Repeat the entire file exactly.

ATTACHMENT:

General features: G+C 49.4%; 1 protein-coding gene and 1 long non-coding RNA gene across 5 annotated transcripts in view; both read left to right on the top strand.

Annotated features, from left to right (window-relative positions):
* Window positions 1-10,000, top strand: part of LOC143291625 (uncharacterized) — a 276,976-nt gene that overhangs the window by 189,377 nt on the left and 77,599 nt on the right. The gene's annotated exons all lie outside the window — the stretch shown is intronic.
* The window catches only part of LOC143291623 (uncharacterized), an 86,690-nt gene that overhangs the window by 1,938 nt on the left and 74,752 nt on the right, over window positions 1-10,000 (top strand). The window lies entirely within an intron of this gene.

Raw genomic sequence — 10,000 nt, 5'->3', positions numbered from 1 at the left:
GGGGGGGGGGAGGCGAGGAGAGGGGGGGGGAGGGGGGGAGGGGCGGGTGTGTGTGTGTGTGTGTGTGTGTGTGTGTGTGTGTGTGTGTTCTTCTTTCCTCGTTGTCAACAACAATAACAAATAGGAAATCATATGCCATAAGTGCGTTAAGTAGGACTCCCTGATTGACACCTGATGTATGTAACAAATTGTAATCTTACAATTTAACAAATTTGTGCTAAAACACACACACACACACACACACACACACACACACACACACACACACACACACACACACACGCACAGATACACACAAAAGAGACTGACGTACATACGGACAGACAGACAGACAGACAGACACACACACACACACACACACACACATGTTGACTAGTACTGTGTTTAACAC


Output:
General features: G+C 49.4%; 1 protein-coding gene and 1 long non-coding RNA gene across 5 annotated transcripts in view; both read left to right on the top strand.

Annotated features, from left to right (window-relative positions):
* Window positions 1-10,000, top strand: part of LOC143291625 (uncharacterized) — a 276,976-nt gene that overhangs the window by 189,377 nt on the left and 77,599 nt on the right. The gene's annotated exons all lie outside the window — the stretch shown is intronic.
* The window catches only part of LOC143291623 (uncharacterized), an 86,690-nt gene that overhangs the window by 1,938 nt on the left and 74,752 nt on the right, over window positions 1-10,000 (top strand). The window lies entirely within an intron of this gene.

Raw genomic sequence — 10,000 nt, 5'->3', positions numbered from 1 at the left:
GGGGGGGGGGAGGCGAGGAGAGGGGGGGGGAGGGGGGGAGGGGCGGGTGTGTGTGTGTGTGTGTGTGTGTGTGTGTGTGTGTGTGTGTTCTTCTTTCCTCGTTGTCAACAACAATAACAAATAGGAAATCATATGCCATAAGTGCGTTAAGTAGGACTCCCTGATTGACACCTGATGTATGTAACAAATTGTAATCTTACAATTTAACAAATTTGTGCTAAAACACACACACACACACACACACACACACACACACACACACACACACACACACACACACACGCACAGATACACACAAAAGAGACTGACGTACATACGGACAGACAGACAGACAGACAGACACACACACACACACACACACACACATGTTGACTAGTACTGTGTTTAACAC